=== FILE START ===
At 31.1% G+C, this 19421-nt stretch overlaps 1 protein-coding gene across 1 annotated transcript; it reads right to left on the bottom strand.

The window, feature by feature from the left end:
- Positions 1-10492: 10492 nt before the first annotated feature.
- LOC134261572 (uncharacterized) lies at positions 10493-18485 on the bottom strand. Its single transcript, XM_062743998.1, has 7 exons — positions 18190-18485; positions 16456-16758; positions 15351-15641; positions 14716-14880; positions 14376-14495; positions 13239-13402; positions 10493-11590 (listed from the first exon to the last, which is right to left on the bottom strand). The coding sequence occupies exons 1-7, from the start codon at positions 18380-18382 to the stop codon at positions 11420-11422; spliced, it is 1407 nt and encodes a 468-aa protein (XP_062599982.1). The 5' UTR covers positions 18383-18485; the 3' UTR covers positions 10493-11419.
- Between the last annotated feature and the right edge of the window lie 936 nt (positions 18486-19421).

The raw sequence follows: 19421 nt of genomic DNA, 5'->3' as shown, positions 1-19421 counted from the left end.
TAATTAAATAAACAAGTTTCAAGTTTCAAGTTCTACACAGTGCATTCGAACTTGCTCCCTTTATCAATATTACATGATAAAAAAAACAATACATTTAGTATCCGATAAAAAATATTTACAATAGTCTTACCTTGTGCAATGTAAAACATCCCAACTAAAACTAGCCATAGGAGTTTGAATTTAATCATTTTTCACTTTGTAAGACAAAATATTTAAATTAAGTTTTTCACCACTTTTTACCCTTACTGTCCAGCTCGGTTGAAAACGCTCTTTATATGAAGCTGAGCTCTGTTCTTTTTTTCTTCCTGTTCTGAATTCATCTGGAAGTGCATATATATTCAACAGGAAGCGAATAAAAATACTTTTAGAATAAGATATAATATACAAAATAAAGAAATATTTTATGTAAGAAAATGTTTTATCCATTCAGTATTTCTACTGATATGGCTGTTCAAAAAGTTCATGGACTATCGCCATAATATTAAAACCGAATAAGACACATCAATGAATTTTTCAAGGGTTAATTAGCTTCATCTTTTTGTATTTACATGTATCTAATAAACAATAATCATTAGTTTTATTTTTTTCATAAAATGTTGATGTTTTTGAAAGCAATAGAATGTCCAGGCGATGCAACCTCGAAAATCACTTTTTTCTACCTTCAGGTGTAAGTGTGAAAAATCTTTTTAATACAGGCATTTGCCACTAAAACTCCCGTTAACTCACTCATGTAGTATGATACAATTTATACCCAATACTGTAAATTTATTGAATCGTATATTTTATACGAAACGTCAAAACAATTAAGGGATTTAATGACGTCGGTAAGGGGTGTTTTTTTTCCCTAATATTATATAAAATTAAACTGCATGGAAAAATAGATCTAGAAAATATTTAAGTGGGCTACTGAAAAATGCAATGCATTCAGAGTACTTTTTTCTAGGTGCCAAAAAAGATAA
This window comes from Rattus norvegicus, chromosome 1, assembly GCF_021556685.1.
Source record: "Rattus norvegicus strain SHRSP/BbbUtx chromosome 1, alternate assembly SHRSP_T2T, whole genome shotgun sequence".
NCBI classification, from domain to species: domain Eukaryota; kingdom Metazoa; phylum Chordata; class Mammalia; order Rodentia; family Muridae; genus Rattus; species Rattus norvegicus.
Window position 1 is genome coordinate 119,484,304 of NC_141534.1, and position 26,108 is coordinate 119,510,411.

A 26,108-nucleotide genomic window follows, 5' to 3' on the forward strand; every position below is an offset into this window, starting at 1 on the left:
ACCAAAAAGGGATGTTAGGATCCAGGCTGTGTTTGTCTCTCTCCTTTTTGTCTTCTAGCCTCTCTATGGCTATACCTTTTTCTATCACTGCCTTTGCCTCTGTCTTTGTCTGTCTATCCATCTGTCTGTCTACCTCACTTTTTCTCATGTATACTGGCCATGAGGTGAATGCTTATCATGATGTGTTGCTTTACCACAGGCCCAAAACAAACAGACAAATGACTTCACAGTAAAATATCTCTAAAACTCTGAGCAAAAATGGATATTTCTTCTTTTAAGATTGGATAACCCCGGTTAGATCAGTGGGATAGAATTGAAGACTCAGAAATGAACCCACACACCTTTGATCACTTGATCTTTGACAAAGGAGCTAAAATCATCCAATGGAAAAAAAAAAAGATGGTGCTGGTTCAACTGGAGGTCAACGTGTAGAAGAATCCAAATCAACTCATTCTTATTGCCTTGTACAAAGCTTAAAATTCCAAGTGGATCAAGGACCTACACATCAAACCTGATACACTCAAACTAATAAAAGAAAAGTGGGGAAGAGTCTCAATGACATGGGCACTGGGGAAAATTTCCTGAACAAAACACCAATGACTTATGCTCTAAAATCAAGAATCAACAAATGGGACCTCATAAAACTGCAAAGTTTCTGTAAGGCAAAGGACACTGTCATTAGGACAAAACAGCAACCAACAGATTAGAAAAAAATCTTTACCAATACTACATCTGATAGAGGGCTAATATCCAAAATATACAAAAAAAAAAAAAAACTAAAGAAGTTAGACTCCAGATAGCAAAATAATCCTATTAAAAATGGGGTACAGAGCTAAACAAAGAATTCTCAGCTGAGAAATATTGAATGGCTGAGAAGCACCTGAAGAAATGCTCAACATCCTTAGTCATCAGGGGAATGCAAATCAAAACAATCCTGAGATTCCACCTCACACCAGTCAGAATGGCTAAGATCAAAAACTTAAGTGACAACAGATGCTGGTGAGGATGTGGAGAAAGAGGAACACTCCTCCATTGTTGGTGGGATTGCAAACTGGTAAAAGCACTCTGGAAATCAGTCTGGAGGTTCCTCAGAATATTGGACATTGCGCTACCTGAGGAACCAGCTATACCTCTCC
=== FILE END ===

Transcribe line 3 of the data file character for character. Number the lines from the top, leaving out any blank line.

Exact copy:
- Positions 1-10492: 10492 nt before the first annotated feature.